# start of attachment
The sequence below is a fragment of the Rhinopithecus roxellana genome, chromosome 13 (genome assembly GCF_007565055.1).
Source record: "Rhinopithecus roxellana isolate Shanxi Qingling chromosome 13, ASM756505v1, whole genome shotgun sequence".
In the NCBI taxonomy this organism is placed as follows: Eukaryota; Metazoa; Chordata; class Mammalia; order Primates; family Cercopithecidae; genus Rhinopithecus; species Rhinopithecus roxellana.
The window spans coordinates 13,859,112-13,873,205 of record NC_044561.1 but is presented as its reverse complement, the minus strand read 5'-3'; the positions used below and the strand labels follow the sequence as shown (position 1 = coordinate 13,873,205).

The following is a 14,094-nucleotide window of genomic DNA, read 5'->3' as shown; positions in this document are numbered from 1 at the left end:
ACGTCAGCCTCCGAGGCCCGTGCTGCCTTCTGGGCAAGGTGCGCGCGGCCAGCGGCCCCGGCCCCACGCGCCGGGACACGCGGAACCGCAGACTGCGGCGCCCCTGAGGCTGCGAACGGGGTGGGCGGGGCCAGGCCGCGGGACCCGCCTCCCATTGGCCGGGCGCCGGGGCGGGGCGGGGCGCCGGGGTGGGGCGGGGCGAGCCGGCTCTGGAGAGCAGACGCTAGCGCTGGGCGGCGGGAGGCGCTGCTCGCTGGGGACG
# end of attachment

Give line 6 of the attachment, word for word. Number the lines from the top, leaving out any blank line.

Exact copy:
ACGTCAGCCTCCGAGGCCCGTGCTGCCTTCTGGGCAAGGTGCGCGCGGCCAGCGGCCCCGGCCCCACGCGCCGGGACACGCGGAACCGCAGACTGCGGCGCCCCTGAGGCTGCGAACGGGGTGGGCGGGGCCAGGCCGCGGGACCCGCCTCCCATTGGCCGGGCGCCGGGGCGGGGCGGGGCGCCGGGGTGGGGCGGGGCGAGCCGGCTCTGGAGAGCAGACGCTAGCGCTGGGCGGCGGGAGGCGCTGCTCGCTGGGGACG